A prototype, three-wheeled moto-car from 70s, called The Dale, is now gaining popularity for its unique design and interesting back story. HBO is even currently airing a documentary called The Lady and the Dale, and it’s causing one obscure little yellow car in the collection of the Museum of American Speed to have an unexpected moment of fame. Envisioned in 1974 by entrepreneur Geraldine Elizabeth Carmichael, only two prototype vehicles of the Dale were ever made, and they’re still being talked about today. The story of the Dale is one of the most bizarre in the history of the American automobile.
1974 was not an awesome time to be an American car maker. There was a crippling gas shortage and American cars had, quite inconveniently, become giant, gas-hungry behemoths. It was becoming increasingly difficult to find gas, let alone afford it.
As keeping gas in that big-block powered luxo-barge began to chew up the kids’ college fund, people starting looking for gas alternatives. One man’s solution was to start riding his vastly more fuel-efficient motorcycle to work. But Dale Clift got tired of getting wet whenever it rained. So, he did the only logical thing: build an enclosed, three wheeled contraption using a few motorcycle parts and a lot of imagination. When Dale and his car crossed paths with Liz Carmicheal, things really got interesting.
Liz took Dale’s idea and ran. She founded the 20th Century Motor Corporation, and their first car was to be a small, 3-wheeled car based on Dale Clift’s three wheeled moto-car. Liz’s incredible claims about the car brought quite a bit of publicity to the project. The Dale was supposed to be made of indestructible fiberglass, go 80 miles per hour, get 70 miles per gallon, and cost around $2000. The company started collecting deposits from eager buyers and raising money from investors. And they raised a lot of it. Something like $30 million.
What they forgot to do was get all the appropriate licenses, permits, and to actually make a car. A small group of engineers were busy trying to build a car that would match the hype. They cobbled together one running prototype that was at least partially functional, as well as a few painted and rolling fiberglass shells. The car you see pictured below is one of the mock-up versions.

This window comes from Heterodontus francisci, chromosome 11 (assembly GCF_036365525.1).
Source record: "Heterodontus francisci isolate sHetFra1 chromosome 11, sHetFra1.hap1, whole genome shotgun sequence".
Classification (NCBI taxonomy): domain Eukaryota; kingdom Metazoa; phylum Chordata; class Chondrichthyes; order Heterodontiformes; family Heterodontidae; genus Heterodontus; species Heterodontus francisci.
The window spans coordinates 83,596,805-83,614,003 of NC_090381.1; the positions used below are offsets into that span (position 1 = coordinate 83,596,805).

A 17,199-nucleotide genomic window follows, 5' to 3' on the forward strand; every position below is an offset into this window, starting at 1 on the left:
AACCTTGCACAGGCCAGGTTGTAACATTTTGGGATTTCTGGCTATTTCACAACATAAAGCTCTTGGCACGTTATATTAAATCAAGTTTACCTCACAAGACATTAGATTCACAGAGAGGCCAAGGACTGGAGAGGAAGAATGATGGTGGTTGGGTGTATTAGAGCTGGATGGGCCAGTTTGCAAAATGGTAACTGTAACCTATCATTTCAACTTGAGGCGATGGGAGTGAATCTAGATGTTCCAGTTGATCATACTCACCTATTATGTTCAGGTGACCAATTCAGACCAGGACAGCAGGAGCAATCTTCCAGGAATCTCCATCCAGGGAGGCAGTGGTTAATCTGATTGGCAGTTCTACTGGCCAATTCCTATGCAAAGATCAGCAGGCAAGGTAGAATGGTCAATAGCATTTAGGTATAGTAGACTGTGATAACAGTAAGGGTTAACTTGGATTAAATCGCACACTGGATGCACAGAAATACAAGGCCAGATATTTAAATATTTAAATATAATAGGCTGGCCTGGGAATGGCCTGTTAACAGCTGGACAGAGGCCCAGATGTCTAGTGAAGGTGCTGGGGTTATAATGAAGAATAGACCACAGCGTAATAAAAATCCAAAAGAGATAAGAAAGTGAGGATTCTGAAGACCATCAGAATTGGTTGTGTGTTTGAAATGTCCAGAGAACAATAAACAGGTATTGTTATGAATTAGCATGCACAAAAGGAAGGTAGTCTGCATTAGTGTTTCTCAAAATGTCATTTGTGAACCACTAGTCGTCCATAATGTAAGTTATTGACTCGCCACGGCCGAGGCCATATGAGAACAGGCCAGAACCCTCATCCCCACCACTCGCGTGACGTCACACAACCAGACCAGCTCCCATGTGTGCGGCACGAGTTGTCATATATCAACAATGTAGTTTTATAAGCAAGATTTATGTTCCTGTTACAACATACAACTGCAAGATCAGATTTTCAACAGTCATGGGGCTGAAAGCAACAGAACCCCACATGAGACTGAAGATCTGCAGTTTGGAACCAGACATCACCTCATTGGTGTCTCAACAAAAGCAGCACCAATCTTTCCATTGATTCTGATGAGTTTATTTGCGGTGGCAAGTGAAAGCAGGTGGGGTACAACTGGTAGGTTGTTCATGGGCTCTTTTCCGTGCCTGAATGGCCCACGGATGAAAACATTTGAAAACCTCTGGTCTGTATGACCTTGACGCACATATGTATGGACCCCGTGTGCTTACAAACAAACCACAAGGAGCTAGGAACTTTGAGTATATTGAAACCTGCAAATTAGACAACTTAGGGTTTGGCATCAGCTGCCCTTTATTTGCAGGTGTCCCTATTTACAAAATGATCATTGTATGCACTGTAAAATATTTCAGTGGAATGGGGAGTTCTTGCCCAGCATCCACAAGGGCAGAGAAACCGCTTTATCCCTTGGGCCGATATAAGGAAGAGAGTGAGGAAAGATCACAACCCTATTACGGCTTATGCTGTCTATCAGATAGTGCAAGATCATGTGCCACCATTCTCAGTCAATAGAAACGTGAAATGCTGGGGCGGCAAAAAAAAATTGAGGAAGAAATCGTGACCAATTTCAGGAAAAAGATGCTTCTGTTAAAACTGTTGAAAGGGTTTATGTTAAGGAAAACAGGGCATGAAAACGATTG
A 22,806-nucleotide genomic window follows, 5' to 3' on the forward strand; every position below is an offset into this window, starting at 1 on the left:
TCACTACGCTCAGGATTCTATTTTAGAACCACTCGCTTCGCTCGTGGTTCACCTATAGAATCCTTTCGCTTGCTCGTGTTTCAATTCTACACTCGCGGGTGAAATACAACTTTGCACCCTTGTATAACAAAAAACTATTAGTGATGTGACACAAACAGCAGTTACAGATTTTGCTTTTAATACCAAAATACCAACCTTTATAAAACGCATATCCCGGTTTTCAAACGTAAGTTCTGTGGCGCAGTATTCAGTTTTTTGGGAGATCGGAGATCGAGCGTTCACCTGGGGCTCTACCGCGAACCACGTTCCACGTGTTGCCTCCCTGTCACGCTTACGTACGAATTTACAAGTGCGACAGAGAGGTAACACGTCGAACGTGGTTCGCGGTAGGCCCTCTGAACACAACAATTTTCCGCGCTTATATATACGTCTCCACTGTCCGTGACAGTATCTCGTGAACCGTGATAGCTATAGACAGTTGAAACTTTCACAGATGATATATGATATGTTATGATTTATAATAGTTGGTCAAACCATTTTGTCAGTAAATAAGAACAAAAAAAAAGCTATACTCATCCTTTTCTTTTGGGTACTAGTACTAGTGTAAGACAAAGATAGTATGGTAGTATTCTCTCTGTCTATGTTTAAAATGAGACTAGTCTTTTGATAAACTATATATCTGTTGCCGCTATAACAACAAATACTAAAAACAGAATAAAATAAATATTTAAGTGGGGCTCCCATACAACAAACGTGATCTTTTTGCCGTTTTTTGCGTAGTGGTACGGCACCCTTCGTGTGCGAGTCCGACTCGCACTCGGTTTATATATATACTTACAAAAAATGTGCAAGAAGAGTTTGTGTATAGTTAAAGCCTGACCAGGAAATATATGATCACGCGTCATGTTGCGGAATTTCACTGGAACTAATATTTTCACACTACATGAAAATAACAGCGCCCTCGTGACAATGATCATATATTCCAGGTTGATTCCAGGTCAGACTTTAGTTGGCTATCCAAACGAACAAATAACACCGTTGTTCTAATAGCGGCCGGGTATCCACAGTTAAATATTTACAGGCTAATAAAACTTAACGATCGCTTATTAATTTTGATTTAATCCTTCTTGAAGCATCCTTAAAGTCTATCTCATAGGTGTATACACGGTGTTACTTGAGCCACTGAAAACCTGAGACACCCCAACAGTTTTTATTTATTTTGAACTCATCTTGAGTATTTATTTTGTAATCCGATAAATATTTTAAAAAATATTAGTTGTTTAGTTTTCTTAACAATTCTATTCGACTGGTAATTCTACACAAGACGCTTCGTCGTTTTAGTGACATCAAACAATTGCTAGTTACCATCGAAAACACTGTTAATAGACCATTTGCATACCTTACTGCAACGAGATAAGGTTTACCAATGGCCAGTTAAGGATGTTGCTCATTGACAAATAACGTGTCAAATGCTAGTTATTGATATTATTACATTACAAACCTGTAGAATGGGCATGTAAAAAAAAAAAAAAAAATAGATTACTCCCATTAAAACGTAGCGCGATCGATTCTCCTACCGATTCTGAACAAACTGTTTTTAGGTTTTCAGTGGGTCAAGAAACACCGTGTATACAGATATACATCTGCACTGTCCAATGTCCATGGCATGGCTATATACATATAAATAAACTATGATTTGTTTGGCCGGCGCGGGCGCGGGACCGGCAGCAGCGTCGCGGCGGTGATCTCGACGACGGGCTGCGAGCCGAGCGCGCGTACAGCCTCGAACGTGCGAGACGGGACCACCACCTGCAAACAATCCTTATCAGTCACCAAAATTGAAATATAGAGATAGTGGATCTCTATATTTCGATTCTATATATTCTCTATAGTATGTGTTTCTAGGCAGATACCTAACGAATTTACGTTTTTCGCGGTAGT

And because no story from the 70’s is complete without mentioning The Price is Right, we’re happy to report that the very car you see pictured below actually appeared as a prize on the show in ’75. Fortunately for everyone, all the contestant’s guesses were way over the Dale’s alleged asking price, saving the lucky winner from the burden of hauling a non-functioning fiberglass lawn ornament home with them.
The inevitable reality began to catch up to the 20th Century Motor Corporation. The local news station and several concerned authorities started asking questions and not liking the answers that they were being given. As the house of cards began to fall, it was discovered that things were not at all what they appeared to be. The Lady and the Dale does a great job telling that story. Go watch it. We’ll wait.
So how did one of the four Dales created end up 1500 miles from LA in Lincoln, Nebraska? As you might expect, that’s an interesting story too, and it starts with Dean Moon. You know him, he was the founder of Moon Equipment company, the man behind some of the most iconic hot rod parts in the business, and the creator of the “Mooneyes” logo that you’ve seen on every hot rod ever.
After the spectacular implosion of the 20th Century Motor Corporation, this Dale somehow found its way to the roof of a California muffler shop. What it was doing there and how it got there may never be known, but when the shop closed its doors, Dean Moon was there to relieve them of the little fiberglass three-wheeler on their roof. He thought he could apply a little hot rod ingenuity and make a neat little kit car out of it.
Apparently, the California authorities were not ready to forgive and forget the whole Dale debacle, so they were a wee bit prickly when approached by Moon about licensing and other official matters. So, he called up his old friend Speedy Bill Smith in Nebraska, thinking he might have better luck.
It’s unclear just what Bill saw in the Dale, but one thing is clear. Speedy Bill had a knack for spotting strange, unusual, and cool automobilia. He built a museum around it. So, there’s little doubt that he saw more than just a weird little yellow car. Whatever the reason, the Dale came to live in Lincoln and has never left.
The Museum of American Speed exists to tell the story of the American automobile, and this is a story like no other.